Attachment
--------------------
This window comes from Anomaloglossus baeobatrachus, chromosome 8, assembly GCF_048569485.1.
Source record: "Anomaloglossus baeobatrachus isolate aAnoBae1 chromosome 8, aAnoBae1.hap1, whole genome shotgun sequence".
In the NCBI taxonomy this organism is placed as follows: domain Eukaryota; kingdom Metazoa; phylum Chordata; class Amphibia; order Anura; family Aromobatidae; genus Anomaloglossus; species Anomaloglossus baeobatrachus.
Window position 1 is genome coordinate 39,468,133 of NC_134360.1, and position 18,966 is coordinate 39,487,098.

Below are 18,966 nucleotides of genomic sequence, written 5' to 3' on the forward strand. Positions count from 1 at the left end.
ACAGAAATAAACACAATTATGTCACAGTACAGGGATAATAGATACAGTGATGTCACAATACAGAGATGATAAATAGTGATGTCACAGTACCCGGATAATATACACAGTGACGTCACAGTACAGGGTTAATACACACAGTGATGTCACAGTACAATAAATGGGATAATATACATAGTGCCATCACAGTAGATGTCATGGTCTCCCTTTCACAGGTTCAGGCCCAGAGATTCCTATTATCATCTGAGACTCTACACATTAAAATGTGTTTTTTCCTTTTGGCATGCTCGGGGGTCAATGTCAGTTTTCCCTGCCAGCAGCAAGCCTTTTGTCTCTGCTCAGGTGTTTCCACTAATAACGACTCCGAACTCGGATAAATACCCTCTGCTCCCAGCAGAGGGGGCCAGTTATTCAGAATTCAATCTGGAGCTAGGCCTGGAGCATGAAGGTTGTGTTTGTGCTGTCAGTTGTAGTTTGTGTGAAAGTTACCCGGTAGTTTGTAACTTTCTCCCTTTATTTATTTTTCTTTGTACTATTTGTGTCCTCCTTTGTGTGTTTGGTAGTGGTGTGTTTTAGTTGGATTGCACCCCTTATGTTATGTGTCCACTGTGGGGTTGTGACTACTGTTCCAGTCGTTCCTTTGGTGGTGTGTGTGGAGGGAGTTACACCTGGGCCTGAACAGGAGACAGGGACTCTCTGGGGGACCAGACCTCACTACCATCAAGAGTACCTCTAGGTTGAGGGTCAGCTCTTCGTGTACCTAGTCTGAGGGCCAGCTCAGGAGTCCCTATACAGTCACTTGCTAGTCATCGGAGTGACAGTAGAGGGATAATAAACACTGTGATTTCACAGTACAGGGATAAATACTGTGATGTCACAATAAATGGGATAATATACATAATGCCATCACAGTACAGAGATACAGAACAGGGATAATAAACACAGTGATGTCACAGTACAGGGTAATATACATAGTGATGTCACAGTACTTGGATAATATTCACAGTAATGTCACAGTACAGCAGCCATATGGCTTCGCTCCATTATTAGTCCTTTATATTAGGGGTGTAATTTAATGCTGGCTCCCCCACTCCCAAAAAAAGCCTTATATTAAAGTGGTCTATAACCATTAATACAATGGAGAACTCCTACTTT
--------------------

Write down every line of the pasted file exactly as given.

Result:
This window comes from Anomaloglossus baeobatrachus, chromosome 8, assembly GCF_048569485.1.
Source record: "Anomaloglossus baeobatrachus isolate aAnoBae1 chromosome 8, aAnoBae1.hap1, whole genome shotgun sequence".
In the NCBI taxonomy this organism is placed as follows: domain Eukaryota; kingdom Metazoa; phylum Chordata; class Amphibia; order Anura; family Aromobatidae; genus Anomaloglossus; species Anomaloglossus baeobatrachus.
Window position 1 is genome coordinate 39,468,133 of NC_134360.1, and position 18,966 is coordinate 39,487,098.

Below are 18,966 nucleotides of genomic sequence, written 5' to 3' on the forward strand. Positions count from 1 at the left end.
ACAGAAATAAACACAATTATGTCACAGTACAGGGATAATAGATACAGTGATGTCACAATACAGAGATGATAAATAGTGATGTCACAGTACCCGGATAATATACACAGTGACGTCACAGTACAGGGTTAATACACACAGTGATGTCACAGTACAATAAATGGGATAATATACATAGTGCCATCACAGTAGATGTCATGGTCTCCCTTTCACAGGTTCAGGCCCAGAGATTCCTATTATCATCTGAGACTCTACACATTAAAATGTGTTTTTTCCTTTTGGCATGCTCGGGGGTCAATGTCAGTTTTCCCTGCCAGCAGCAAGCCTTTTGTCTCTGCTCAGGTGTTTCCACTAATAACGACTCCGAACTCGGATAAATACCCTCTGCTCCCAGCAGAGGGGGCCAGTTATTCAGAATTCAATCTGGAGCTAGGCCTGGAGCATGAAGGTTGTGTTTGTGCTGTCAGTTGTAGTTTGTGTGAAAGTTACCCGGTAGTTTGTAACTTTCTCCCTTTATTTATTTTTCTTTGTACTATTTGTGTCCTCCTTTGTGTGTTTGGTAGTGGTGTGTTTTAGTTGGATTGCACCCCTTATGTTATGTGTCCACTGTGGGGTTGTGACTACTGTTCCAGTCGTTCCTTTGGTGGTGTGTGTGGAGGGAGTTACACCTGGGCCTGAACAGGAGACAGGGACTCTCTGGGGGACCAGACCTCACTACCATCAAGAGTACCTCTAGGTTGAGGGTCAGCTCTTCGTGTACCTAGTCTGAGGGCCAGCTCAGGAGTCCCTATACAGTCACTTGCTAGTCATCGGAGTGACAGTAGAGGGATAATAAACACTGTGATTTCACAGTACAGGGATAAATACTGTGATGTCACAATAAATGGGATAATATACATAATGCCATCACAGTACAGAGATACAGAACAGGGATAATAAACACAGTGATGTCACAGTACAGGGTAATATACATAGTGATGTCACAGTACTTGGATAATATTCACAGTAATGTCACAGTACAGCAGCCATATGGCTTCGCTCCATTATTAGTCCTTTATATTAGGGGTGTAATTTAATGCTGGCTCCCCCACTCCCAAAAAAAGCCTTATATTAAAGTGGTCTATAACCATTAATACAATGGAGAACTCCTACTTT